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The pump inlet filter can clog during a filter and fluid change, though this is odd unless a heavy dose of fluid contaminants circulated through the system.  You share that the filter looks okay.  The only way to confirm a clogged filter screen is to remove it from the pump inlet and pour fluid through the filter matrix. 

 

There is an O-ring at the transmission case inlet for the filter tube.  This O-ring could be damaged or missing.  This would cause cavitation, an air gap, or reduced flow.  If the filter neck is not sealing properly, this could prevent fluid from picking up.  Check for the filter neck O-ring and its condition.  The O-ring could have fallen out or it may have become damaged during the filter change. 

 

Note: To save the cost of more new transmission fluid, I would filter the relatively new fluid through a piece of clean 100-mesh screen.  I get this mesh screen in stainless or brass from MSCDirect, a 2-foot square piece is plenty.  (McMaster-Carr or Grainger likely has it, too.)  I run the fluid through the screen and into a clean pan then reuse it.  I would change the filter if suspect, it's cheap enough.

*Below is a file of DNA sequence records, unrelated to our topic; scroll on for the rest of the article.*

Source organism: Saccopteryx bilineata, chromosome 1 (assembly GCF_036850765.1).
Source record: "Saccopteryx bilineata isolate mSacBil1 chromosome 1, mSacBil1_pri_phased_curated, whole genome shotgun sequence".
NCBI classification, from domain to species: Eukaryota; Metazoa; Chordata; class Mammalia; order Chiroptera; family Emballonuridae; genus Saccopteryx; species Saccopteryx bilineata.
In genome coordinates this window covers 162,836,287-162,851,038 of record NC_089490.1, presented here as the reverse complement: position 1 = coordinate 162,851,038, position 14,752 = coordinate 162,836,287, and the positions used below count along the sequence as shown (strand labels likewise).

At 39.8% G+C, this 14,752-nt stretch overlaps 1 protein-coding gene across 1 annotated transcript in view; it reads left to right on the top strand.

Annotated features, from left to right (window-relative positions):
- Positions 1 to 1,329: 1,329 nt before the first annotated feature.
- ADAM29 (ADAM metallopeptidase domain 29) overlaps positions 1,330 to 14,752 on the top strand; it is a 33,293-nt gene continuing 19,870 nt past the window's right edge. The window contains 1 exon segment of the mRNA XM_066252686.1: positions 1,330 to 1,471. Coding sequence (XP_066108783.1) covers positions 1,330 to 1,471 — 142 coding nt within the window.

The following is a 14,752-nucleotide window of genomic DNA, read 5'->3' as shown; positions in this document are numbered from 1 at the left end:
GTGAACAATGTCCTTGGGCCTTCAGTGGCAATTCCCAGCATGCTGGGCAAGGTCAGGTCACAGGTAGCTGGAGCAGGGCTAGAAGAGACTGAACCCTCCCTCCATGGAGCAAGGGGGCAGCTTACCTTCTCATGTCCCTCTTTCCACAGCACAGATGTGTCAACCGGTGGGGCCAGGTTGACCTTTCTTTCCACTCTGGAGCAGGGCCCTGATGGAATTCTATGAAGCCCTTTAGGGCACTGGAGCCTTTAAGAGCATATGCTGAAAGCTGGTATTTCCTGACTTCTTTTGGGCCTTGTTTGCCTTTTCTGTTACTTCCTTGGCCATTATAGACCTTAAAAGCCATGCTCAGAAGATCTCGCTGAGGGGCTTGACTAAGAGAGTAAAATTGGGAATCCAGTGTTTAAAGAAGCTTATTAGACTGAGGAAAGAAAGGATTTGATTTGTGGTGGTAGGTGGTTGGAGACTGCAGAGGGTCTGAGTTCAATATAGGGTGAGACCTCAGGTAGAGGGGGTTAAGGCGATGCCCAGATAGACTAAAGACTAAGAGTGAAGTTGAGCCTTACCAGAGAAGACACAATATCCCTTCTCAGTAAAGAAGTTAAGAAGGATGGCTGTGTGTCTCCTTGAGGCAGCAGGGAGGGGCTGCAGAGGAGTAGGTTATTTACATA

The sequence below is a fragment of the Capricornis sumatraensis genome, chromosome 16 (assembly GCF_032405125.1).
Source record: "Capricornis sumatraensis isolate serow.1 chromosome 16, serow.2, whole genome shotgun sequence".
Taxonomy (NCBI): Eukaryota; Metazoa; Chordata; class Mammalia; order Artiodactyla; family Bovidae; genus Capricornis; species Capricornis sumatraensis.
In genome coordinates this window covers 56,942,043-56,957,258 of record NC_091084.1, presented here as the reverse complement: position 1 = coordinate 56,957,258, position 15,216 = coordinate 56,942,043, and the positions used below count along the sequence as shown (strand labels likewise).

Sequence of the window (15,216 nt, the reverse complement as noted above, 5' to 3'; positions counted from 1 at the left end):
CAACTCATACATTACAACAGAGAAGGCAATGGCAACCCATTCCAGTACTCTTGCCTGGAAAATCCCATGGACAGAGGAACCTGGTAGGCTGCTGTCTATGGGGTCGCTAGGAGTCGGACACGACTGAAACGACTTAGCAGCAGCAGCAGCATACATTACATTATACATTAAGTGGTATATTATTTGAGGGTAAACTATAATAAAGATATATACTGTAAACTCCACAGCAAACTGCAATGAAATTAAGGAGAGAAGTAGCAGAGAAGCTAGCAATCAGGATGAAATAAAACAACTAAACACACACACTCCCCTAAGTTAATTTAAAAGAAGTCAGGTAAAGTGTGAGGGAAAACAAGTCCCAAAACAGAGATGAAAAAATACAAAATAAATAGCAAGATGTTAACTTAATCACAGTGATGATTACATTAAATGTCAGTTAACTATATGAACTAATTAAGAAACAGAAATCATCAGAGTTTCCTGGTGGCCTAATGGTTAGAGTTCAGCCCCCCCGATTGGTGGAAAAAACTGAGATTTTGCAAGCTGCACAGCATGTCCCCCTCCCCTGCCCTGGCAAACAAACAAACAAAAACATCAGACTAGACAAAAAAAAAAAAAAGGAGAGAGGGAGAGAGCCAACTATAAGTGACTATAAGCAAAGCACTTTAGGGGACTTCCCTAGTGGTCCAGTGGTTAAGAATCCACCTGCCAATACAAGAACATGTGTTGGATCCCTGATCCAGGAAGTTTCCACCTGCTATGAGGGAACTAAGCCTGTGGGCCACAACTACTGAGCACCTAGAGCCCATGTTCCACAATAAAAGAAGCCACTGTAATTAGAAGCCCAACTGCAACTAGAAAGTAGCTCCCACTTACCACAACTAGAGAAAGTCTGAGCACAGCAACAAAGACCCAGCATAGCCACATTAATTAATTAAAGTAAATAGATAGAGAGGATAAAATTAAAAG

You can get a rough idea of pump output by disconnecting the pressure side oil cooler line and aiming the tube end into an oil drain pan.  Run the engine at an idle very briefly to see whether fluid pumps out with force.  If not, the pump is not picking up.  Discharge here is not proof that the pump is putting out adequate fluid pressure, but it should indicate whether the flow is adequate enough to fill the torque converter.  You can test actual pressure with a gauge at the pressure test ports on the E4OD transmission case.

 

Since all was well before the initial oil and filter change, I doubt there is a sudden problem with the converter or pump.  There will be, though, with continued attempts to drive the vehicle without adequate fluid pickup volume.